For many years it was believed that kissing a man with a beard, as American comedian Minnie Pearl put it, was like going to a picnic: you don’t mind going through a little bush to get there! So blame it on Beckham. Ever since the world’s most famous football player (who has a talent to bend not just the ball) demonstrated how his swag quotient increased with every new sprout of facial hair, fanning female appeal and commercial interests in equal order, the metrosexual icon has left no hair unturned when it comes to beards. From the Garibaldi (wide and full, with rounded bottom and integrated moustache) to the Junco (a goatee that extends upward and connects to the corners of the mouth but does not include a moustache, like the circle beard) to the Royale (a narrow, pointed beard extending from the chin), Beckham has at some time of his famous life experimented with them all.
And following Beckham’s example, beards and sportstars have had a certain synergy. From former World Cup footballer Andrea Pirlo’s long full beard and long hair to Hulk Hogan’s ‘The Hogan’ (a distinct horseshoe) to Michael Jordan’s amusing take (don’t even ask!) called ‘The Hitler’, the craze for pogonotrophy (the grooming of facial hair) has run away with itself. Thus you have the current Indian cricket team in varying degrees of post-puberty hormonal stimulation: this runaway rash of stylish hirsutism has reached such growth that a few months ago, Indian all-rounder Ravindra Jadeja said his beard was “a lucky charm” for the team at the ICC World Cup 2015. “We’ve won three out of three. Besides, I don’t look good without the beard. I will keep it growing,” he said, when asked by Shane Warne in Perth about the stuff growing on his chin. But if Jadeja thought his beard would stave off the competition, he might have to reconsider. This past World Cup saw many players sporting similar ‘lucky-charm’ beards with elan. From Daniel Vettori’s promising fuzz to Glenn Maxwell’s full beard, which complemented his steely gaze, to Chris Gayle’s full-grown beard which so devastatingly complemented his dreadlocks, to A.B. De Villiers’s imminent chin rise to Imran Tahir’s chinstrap to the father of all beards—Hashim Amla’s magnificent outpouring—it could be said that one couldn’t spot the beard from the trees at the World Cup.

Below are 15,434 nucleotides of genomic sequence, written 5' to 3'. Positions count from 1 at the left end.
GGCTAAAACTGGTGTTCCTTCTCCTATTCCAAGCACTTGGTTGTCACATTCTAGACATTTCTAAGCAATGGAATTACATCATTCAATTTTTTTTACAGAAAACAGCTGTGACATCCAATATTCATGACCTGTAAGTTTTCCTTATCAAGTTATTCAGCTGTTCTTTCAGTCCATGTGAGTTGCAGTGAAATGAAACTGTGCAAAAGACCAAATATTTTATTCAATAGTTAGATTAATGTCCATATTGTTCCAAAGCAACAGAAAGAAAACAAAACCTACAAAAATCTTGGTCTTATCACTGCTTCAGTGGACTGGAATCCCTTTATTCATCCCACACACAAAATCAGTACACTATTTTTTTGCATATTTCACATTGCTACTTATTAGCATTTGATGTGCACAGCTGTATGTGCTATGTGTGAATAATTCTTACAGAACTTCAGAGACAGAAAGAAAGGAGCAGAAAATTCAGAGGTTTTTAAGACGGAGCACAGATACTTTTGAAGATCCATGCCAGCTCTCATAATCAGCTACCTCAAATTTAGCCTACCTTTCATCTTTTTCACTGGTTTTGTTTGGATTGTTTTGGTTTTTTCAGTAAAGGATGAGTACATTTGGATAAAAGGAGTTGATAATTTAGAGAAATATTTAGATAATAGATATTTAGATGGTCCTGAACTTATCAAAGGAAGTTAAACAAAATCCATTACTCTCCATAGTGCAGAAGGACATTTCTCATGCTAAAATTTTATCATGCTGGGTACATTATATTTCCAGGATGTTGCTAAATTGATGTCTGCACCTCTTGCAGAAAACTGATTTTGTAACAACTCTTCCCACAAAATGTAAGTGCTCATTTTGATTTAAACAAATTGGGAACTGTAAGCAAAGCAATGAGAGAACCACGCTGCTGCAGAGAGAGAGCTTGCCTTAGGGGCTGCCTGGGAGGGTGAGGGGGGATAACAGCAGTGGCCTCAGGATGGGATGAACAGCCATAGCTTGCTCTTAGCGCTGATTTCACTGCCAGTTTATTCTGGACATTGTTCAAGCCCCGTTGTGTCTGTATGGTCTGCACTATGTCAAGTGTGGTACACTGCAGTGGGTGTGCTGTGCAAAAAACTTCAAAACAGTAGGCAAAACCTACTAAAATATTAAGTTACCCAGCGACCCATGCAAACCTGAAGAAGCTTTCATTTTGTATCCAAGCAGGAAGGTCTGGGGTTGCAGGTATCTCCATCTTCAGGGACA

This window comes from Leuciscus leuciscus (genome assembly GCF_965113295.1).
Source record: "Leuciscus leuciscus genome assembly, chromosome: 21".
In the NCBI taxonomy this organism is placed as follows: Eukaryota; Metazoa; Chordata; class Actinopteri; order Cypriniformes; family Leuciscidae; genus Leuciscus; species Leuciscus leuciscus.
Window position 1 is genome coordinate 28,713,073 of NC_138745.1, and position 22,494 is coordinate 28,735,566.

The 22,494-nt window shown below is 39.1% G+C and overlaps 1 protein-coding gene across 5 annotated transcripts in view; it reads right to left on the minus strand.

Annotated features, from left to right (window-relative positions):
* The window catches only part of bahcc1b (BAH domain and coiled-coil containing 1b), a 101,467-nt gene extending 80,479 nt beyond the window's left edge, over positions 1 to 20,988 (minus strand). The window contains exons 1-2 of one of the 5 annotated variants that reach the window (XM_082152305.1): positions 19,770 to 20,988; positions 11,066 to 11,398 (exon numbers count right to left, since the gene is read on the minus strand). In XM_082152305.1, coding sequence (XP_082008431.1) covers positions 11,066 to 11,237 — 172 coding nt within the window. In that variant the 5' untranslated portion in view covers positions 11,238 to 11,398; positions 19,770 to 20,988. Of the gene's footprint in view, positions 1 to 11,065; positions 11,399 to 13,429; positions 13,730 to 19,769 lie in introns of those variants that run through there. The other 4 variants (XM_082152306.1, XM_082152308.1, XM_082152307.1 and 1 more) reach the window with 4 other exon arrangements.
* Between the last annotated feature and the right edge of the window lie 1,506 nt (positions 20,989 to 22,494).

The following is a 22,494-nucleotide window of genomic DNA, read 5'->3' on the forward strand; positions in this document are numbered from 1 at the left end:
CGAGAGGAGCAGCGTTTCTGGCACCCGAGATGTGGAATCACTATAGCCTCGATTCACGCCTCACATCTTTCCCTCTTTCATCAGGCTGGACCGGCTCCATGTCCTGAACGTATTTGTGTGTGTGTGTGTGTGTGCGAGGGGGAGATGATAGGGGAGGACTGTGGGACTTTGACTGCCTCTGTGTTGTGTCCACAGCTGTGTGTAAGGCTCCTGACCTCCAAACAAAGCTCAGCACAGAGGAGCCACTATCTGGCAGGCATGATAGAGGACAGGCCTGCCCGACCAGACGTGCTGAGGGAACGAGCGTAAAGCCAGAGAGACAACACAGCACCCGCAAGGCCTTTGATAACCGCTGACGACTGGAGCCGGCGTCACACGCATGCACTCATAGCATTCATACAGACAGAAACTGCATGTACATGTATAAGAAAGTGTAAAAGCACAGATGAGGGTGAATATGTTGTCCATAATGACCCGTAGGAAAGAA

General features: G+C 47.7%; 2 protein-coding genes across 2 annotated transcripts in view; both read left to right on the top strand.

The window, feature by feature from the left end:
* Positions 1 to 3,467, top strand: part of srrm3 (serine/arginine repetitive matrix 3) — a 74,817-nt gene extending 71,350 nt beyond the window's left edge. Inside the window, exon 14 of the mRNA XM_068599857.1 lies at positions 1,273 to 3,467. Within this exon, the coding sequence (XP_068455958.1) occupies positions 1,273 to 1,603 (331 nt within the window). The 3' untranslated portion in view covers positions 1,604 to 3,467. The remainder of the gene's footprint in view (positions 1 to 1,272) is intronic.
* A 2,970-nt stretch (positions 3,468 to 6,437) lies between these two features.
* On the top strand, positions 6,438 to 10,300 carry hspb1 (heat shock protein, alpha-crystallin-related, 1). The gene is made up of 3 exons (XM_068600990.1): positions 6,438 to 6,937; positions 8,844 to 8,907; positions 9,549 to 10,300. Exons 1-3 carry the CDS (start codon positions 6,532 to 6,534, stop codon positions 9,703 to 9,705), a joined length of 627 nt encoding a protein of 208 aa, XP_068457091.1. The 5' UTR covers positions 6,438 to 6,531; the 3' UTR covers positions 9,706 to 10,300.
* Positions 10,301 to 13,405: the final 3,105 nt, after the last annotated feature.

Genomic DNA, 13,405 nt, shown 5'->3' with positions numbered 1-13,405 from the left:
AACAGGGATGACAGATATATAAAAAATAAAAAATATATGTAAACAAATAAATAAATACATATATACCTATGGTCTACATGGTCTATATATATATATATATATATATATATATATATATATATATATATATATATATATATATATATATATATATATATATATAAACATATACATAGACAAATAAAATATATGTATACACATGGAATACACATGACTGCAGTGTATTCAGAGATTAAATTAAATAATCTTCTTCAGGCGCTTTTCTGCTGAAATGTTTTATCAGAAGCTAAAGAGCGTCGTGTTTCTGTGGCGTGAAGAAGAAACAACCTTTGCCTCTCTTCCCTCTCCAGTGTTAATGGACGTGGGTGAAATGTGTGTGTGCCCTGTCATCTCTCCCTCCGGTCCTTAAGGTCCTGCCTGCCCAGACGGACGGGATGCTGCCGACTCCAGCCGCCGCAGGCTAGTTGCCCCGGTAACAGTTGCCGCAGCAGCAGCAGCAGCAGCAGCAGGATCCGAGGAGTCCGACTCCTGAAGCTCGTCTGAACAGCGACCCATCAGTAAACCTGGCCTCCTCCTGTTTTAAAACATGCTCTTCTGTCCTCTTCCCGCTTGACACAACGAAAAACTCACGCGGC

So, without much ado let us split hairs as we examine the beards of our current cricketing heroes. From captain Virat Kohli’s sharp and stylish jawline beard to Ishant Sharma’s unkempt straggle to Shikhar Dhawan’s handlebar mouche to Jadeja’s lucky charm, we have all manner of facial fuzz dotting our cricket fields. How different from the times when the holy trinity of cricketing superstars Sachin Tendulkar, Rahul Dravid, Sourav Ganguly kept their chins as well cut as the pitches where they achieved their glory. In fact, so clean-cut in all respects was Dravid that he was appointed brand ambassador of Gillette. As for this trinity’s Holy Elders—Anil Kumble, Kapil Dev and Ravi Shastri—what could be surmised from their penchant for sporting the beard’s companion, the moustache? Perhaps realising that the moustache dates them in the era of chin hair prominence, they promptly did away with it (except for Kapil who wears his bristling symbol of manhood till date.)
So when it comes down to the roots, perhaps it can be concluded that this new penchant for beards by our cricketing stars is more to do with fashion than any assertion of virility or manhood as conventionally believed. After all, in a country where two passions—cricket and Bollywood—jostle for supremacy, a newly married Shahid with his sea-captain beard, the designer-stubbled srk and Ranbir Kapoor and megastar Amitabh Bachchan’s trademark white goatee have served as torch-bearers for the trend of facial hirsutism. That might account for the trend. Along with the fact that a beard (any beard, be it a sole patch or a Van Dyke) affords a man—je ne sais quoi—a certain sanguinity and an aura of wisdom.
Cinema legend Orson Welles, who wore a full and fecund beard comparable to Ernest Hemingway’s, once said, “I have the terrible feeling that, because I am wearing a white beard and am sitting in the back of the theatre, you expect me to tell you the truth about something. These are the cheap seats, not Mount Sinai.” As for our recent crop of bewhiskered, unshaven, stubbly, bristly, hirsute heroes, it might be prudent to keep in mind that the truth of their performance will only be gauged by how long their innings—not their beards!
(Malavika Sangghvi is a senior journalist and columnist.)